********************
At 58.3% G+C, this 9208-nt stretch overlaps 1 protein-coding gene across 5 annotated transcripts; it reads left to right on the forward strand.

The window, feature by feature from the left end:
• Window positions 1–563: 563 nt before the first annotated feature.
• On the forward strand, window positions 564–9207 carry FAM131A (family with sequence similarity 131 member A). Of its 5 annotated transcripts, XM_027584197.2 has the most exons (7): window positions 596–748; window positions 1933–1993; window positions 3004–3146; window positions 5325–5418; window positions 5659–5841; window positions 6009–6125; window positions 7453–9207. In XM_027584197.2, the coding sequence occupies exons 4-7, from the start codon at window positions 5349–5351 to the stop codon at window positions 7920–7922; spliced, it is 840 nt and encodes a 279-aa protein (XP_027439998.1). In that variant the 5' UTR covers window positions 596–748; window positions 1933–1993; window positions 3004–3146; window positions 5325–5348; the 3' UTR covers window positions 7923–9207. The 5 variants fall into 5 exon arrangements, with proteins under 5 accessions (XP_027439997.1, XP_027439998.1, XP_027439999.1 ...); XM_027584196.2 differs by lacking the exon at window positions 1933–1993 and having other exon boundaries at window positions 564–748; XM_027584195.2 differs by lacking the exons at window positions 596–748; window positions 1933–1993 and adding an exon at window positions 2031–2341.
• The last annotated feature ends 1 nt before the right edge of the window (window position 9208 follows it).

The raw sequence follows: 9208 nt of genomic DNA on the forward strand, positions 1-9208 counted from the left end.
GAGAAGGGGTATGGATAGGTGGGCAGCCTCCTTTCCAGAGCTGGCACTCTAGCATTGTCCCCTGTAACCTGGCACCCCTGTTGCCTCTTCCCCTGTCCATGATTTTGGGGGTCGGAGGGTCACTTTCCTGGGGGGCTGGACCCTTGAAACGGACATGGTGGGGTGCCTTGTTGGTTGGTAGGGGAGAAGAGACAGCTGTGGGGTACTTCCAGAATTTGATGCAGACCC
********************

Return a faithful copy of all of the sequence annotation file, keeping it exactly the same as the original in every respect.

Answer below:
At 58.3% G+C, this 9208-nt stretch overlaps 1 protein-coding gene across 5 annotated transcripts; it reads left to right on the forward strand.

The window, feature by feature from the left end:
• Window positions 1–563: 563 nt before the first annotated feature.
• On the forward strand, window positions 564–9207 carry FAM131A (family with sequence similarity 131 member A). Of its 5 annotated transcripts, XM_027584197.2 has the most exons (7): window positions 596–748; window positions 1933–1993; window positions 3004–3146; window positions 5325–5418; window positions 5659–5841; window positions 6009–6125; window positions 7453–9207. In XM_027584197.2, the coding sequence occupies exons 4-7, from the start codon at window positions 5349–5351 to the stop codon at window positions 7920–7922; spliced, it is 840 nt and encodes a 279-aa protein (XP_027439998.1). In that variant the 5' UTR covers window positions 596–748; window positions 1933–1993; window positions 3004–3146; window positions 5325–5348; the 3' UTR covers window positions 7923–9207. The 5 variants fall into 5 exon arrangements, with proteins under 5 accessions (XP_027439997.1, XP_027439998.1, XP_027439999.1 ...); XM_027584196.2 differs by lacking the exon at window positions 1933–1993 and having other exon boundaries at window positions 564–748; XM_027584195.2 differs by lacking the exons at window positions 596–748; window positions 1933–1993 and adding an exon at window positions 2031–2341.
• The last annotated feature ends 1 nt before the right edge of the window (window position 9208 follows it).

The raw sequence follows: 9208 nt of genomic DNA on the forward strand, positions 1-9208 counted from the left end.
GAGAAGGGGTATGGATAGGTGGGCAGCCTCCTTTCCAGAGCTGGCACTCTAGCATTGTCCCCTGTAACCTGGCACCCCTGTTGCCTCTTCCCCTGTCCATGATTTTGGGGGTCGGAGGGTCACTTTCCTGGGGGGCTGGACCCTTGAAACGGACATGGTGGGGTGCCTTGTTGGTTGGTAGGGGAGAAGAGACAGCTGTGGGGTACTTCCAGAATTTGATGCAGACCC